Concatenating the proper divisors of a number
If you string together all the prime factors of a number, and repeat, stopping
when you reach a prime, you get the classic sequence of
home primes, A037274 (where
the 49th term is still unknown after all these years--see
Eric Angelini recently suggested stringing together all the
proper divisors of the number, that is,
all divisors except 1 and the number itself.
A120712 is the first of these new entries:
it gives numbers n such that the concatenation of the proper divisors of n
is a prime.
But look at A120716: start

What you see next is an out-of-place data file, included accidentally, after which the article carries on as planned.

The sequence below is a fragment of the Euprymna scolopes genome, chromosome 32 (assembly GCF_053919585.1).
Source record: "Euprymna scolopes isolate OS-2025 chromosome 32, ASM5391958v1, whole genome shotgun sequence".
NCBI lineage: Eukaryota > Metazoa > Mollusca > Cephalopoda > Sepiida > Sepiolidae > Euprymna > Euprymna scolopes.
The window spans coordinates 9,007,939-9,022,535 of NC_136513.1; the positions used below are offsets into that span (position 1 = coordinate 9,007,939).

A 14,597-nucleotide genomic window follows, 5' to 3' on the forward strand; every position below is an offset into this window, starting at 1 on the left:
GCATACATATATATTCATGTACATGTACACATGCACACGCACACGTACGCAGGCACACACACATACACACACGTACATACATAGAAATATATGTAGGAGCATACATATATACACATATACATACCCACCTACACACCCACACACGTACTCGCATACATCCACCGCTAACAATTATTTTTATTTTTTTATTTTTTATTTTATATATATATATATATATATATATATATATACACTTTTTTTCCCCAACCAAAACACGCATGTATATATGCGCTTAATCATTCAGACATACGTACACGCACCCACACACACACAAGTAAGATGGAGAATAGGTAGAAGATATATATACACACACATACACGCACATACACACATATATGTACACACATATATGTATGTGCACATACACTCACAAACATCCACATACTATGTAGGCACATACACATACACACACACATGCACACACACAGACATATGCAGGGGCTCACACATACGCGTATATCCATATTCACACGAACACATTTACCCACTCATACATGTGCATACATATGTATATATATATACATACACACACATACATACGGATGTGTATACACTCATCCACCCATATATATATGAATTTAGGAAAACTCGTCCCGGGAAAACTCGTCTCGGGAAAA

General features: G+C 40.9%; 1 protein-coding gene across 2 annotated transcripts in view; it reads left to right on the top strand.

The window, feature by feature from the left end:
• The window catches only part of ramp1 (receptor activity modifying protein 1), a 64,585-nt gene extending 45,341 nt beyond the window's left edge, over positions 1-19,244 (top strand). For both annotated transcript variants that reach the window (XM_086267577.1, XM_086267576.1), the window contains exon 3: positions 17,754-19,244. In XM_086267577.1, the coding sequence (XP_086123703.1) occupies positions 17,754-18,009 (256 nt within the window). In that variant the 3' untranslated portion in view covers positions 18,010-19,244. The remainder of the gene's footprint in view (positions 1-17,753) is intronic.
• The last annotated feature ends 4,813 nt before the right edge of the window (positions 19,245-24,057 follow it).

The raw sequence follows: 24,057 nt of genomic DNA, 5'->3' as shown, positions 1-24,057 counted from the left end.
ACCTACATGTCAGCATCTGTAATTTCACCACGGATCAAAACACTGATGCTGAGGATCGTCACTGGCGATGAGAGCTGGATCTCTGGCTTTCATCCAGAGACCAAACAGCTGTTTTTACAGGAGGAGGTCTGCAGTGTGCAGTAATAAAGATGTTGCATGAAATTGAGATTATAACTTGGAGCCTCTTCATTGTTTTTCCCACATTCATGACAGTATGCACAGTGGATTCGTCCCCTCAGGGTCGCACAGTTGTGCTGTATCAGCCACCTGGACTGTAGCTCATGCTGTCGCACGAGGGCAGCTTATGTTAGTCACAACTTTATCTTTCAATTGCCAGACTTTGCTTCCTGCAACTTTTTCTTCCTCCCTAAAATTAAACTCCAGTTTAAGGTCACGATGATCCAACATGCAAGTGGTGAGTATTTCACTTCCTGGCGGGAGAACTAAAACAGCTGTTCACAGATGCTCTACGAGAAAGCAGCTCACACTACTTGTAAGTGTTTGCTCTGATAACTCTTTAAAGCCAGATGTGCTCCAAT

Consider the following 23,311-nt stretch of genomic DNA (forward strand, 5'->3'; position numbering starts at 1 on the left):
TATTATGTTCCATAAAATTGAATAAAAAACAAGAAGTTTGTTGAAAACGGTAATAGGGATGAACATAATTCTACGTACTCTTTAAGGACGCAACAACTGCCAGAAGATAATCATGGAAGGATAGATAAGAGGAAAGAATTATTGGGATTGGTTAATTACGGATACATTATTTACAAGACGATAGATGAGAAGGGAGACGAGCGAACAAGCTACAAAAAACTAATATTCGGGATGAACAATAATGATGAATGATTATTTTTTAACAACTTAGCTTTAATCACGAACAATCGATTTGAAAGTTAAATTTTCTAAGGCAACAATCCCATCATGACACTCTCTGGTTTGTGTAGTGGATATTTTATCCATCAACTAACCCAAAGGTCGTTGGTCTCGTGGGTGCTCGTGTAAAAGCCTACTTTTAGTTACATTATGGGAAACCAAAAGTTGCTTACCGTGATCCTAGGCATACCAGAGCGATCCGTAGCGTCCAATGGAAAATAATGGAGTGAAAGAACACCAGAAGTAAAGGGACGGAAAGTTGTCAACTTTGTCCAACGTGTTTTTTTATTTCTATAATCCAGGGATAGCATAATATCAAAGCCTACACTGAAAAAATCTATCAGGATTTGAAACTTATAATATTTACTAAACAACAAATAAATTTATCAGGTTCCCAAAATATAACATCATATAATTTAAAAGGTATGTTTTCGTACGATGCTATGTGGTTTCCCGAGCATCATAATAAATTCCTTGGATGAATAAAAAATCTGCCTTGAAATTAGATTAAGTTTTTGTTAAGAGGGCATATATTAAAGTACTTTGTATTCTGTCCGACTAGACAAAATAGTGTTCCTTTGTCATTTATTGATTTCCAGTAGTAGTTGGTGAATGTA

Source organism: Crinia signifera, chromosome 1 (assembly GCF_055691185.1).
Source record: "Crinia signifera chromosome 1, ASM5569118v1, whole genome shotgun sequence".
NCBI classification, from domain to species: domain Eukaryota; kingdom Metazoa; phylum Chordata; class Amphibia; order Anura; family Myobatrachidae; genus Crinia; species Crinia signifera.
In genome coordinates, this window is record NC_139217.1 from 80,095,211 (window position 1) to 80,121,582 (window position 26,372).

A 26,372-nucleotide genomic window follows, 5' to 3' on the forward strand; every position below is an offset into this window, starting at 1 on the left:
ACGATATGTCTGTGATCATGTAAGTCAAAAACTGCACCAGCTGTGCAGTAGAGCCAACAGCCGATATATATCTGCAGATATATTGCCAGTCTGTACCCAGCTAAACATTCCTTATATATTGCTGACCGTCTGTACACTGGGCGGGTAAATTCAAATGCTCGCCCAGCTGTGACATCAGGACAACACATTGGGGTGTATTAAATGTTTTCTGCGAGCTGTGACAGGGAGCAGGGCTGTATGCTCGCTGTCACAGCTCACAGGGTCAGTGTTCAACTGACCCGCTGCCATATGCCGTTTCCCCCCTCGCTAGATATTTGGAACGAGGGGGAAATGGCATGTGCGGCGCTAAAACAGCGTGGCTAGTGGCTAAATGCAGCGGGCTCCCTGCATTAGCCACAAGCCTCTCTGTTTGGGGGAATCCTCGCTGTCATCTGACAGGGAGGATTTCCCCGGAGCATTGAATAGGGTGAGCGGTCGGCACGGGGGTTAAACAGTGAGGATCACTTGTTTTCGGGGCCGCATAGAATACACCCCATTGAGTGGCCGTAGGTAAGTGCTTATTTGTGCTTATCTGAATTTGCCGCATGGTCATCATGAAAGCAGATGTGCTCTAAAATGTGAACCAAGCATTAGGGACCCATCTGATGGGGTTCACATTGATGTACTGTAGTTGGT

at n and repeatedly concatenate
the proper divisors until you reach a prime, setting the value
to -1 if we never reach a prime.
For example, the proper divisors of 6 are 2 and 3, so 6 -> 23,
and since 23 is a prime, a(6) = 23. The big question is,
what is a(8)? The
beginning of the trajectory of 8 can
be found here.
There is a very large number that needs to be factored!
At lunch the other day we came up with four variants of
hoping to find one where we could compute more terms:
But in every case we quickly get stopped.
A pessimist might say that the human race will
never find the next term in any of the last five sequences
It would be nice to know more! [Aug 02 2007]